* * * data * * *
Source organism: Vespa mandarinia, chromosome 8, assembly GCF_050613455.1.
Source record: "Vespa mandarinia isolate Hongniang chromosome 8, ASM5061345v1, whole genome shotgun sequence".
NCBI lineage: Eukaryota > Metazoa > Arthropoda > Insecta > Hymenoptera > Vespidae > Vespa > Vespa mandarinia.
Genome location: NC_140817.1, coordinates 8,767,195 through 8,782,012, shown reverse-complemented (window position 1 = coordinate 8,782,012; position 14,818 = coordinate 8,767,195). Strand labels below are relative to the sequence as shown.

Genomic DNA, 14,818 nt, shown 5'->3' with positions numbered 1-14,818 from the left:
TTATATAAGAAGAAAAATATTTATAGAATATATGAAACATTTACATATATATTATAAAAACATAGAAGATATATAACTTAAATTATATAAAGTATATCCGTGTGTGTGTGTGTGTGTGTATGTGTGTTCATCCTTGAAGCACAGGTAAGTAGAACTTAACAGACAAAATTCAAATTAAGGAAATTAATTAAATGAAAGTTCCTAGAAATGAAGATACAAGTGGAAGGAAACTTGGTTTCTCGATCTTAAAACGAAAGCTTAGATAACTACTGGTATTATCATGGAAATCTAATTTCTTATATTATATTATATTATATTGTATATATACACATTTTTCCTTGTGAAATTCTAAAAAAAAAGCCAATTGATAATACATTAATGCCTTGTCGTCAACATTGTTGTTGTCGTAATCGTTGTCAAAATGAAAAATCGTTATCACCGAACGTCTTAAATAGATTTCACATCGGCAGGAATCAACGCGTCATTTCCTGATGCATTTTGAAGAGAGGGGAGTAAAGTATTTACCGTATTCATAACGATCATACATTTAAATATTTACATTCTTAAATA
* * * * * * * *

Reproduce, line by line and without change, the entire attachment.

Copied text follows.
Source organism: Vespa mandarinia, chromosome 8, assembly GCF_050613455.1.
Source record: "Vespa mandarinia isolate Hongniang chromosome 8, ASM5061345v1, whole genome shotgun sequence".
NCBI lineage: Eukaryota > Metazoa > Arthropoda > Insecta > Hymenoptera > Vespidae > Vespa > Vespa mandarinia.
Genome location: NC_140817.1, coordinates 8,767,195 through 8,782,012, shown reverse-complemented (window position 1 = coordinate 8,782,012; position 14,818 = coordinate 8,767,195). Strand labels below are relative to the sequence as shown.

Genomic DNA, 14,818 nt, shown 5'->3' with positions numbered 1-14,818 from the left:
TTATATAAGAAGAAAAATATTTATAGAATATATGAAACATTTACATATATATTATAAAAACATAGAAGATATATAACTTAAATTATATAAAGTATATCCGTGTGTGTGTGTGTGTGTGTATGTGTGTTCATCCTTGAAGCACAGGTAAGTAGAACTTAACAGACAAAATTCAAATTAAGGAAATTAATTAAATGAAAGTTCCTAGAAATGAAGATACAAGTGGAAGGAAACTTGGTTTCTCGATCTTAAAACGAAAGCTTAGATAACTACTGGTATTATCATGGAAATCTAATTTCTTATATTATATTATATTATATTGTATATATACACATTTTTCCTTGTGAAATTCTAAAAAAAAAGCCAATTGATAATACATTAATGCCTTGTCGTCAACATTGTTGTTGTCGTAATCGTTGTCAAAATGAAAAATCGTTATCACCGAACGTCTTAAATAGATTTCACATCGGCAGGAATCAACGCGTCATTTCCTGATGCATTTTGAAGAGAGGGGAGTAAAGTATTTACCGTATTCATAACGATCATACATTTAAATATTTACATTCTTAAATA